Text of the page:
The Patriots made the trade with the Rams hoping and praying that tight end Troy Niklas would be available. Turns out he went before Tuitt even was drafted. Richburg is next on the list, however. The interior line could use some work in New England and Richburg is the best center in the draft. He played every game over four years with the Rams, bringing exceptional durability to an offensive line that seems to be banged up every year.
Round: 3; Pick 29: Daquan Jones, DT, Penn St.
The Pats are not getting any breaks with the tight ends. After losing out on Niklas, they look to grab CJ Fiedorowicz late in the fourth. The Chiefs are having none of that. The Patriots are able to get one of the better defensive tackles in the draft late in the third. He, along with Tuitt, will learn and grow under Vince Wilfork and Tommy Kelly.
Round: 4; Pick: 11 (from St. Louis Rams): Chris Watt, G, Notre Dame
Watt is projected to go anywhere from the fourth to seventh round. CBS has him listed as a 7th rounder – free agent projection. That is absurd. While it may be a bit of a reach here, this is not a deep class for guards. Watt brings some great depth to the Patriots’ line. Plus, Belichick is never afraid to draft a player before he is projected. Although, it does not always go as planned. See: Wilson, Tavon.
Round: 4; Pick: 30: Andre Williams, RB, Boston College
The Heisman finalist does not have to travel far to play at the next level. The Boston College product will stay in Massachusetts as the LeGarrette Blount type bowling ball in the backfield.
Round: 4; Pick 40: AJ McCarron, QB, Alabama
While they are looking for a quarterback, the Patriots will not spend a top pick on one, not with Brady still playing at such a high level. McCarron even said he would love to back up Tom Brady. That sounds like a Patriot to me. Bring him on board.
Round: 6; Pick: 22: Xavier Grimble, TE, USC
With all the star-caliber tight ends long gone, the Patriots grab the best available in the 6th round. Grimble has good hands and is a good run blocker, something that is huge for the Patriots.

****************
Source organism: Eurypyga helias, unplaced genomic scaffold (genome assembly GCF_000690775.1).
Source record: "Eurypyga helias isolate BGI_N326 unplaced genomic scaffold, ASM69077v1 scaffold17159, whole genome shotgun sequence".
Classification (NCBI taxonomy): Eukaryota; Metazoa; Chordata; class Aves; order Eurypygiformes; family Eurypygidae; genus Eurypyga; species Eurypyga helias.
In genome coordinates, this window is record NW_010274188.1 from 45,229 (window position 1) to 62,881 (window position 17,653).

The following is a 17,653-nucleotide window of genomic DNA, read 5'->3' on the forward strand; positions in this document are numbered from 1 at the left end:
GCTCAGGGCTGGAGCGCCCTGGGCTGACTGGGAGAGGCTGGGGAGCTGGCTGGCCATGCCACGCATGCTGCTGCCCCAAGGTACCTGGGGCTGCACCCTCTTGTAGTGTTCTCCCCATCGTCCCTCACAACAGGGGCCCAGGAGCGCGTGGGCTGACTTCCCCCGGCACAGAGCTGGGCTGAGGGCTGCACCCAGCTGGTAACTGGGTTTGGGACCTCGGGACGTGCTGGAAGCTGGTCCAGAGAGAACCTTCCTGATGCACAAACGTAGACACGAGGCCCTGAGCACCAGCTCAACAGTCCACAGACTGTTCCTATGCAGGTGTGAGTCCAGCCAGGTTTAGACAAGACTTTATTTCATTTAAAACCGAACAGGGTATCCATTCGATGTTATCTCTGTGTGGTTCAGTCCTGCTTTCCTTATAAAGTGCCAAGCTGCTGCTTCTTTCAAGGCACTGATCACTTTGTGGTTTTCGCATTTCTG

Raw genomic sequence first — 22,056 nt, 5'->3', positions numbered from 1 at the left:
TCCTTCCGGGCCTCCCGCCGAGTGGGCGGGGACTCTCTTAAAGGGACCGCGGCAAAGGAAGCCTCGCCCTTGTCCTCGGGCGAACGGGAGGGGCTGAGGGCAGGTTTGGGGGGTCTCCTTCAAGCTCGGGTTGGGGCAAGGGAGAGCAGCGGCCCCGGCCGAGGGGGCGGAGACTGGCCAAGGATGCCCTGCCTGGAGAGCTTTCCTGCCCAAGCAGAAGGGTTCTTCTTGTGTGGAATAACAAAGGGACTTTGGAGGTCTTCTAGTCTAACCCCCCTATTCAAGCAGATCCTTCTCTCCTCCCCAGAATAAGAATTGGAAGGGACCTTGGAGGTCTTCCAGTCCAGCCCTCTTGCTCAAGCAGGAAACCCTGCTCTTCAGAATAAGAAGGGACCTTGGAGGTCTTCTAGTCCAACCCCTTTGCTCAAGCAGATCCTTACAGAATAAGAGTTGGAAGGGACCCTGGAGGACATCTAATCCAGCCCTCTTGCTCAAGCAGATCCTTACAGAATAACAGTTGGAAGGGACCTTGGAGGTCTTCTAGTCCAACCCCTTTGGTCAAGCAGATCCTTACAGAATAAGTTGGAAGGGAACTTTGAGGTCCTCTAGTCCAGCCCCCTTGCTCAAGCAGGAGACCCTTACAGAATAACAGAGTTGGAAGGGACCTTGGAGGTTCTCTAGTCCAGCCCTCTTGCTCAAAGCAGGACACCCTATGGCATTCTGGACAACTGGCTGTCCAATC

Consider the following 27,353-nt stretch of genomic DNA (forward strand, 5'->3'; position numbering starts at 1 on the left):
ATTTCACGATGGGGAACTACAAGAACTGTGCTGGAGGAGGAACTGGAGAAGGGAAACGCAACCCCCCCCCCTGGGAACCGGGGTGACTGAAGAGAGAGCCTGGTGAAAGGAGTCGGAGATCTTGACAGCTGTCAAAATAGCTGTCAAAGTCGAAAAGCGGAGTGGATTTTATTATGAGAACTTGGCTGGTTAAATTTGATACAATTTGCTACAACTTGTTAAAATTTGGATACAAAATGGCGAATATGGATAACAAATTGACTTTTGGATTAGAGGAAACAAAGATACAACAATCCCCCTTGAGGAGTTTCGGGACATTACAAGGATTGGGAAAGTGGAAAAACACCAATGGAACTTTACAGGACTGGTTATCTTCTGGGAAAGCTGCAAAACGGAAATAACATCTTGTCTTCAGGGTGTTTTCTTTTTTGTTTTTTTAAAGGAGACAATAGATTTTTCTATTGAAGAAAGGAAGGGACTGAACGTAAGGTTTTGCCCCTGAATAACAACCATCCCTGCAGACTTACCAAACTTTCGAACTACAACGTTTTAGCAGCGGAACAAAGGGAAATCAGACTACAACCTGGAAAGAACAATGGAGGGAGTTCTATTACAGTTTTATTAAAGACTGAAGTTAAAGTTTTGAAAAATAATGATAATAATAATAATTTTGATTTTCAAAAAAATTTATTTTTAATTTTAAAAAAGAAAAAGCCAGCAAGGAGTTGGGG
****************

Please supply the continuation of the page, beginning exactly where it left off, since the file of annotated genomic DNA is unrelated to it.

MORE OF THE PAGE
Round: 6; Pick: 30: Daniel Sorenson, SS, BYU
Sorenson is the safety the Patriots have been in need of for a while. He is no Kam Chancellor, but has decent size and can force drops with his presence over the middle. He has proven he can play in man coverage as well. Versatility is big for the Patriots; a safety who can not hit and play both man and zone would be a nice addition this late in the draft.
Round: 7; Pick: 29: Matt Patchan, T, Boston College
Another Boston College product and another offensive lineman. Patchan, who CBS has projected as a 5th-6th rounder, falling to the seventh is a no-brainer for New England. Offensive tackle is not a huge need, but these later rounds are more about grabbing the best player available, and Patchan is that. Plus, the trenches is a tough place to play. There can be all kinds of injuries.
You can view the rest of the draft here.
New York Jets 7-Round Mock Draft
Nothing will piss Jets fans off more than picking a cornerback in the first round. However, if Dennard drops to 18, the Jets must and probably will take him. Dee Milliner did not have the rookie season the Jets had hoped he would, and they are still looking to fill that void left by Darrelle Revis. Milliner could still become a very good cornerback and if he does and Dennard is as good as expected, they could end up with a solid secondary.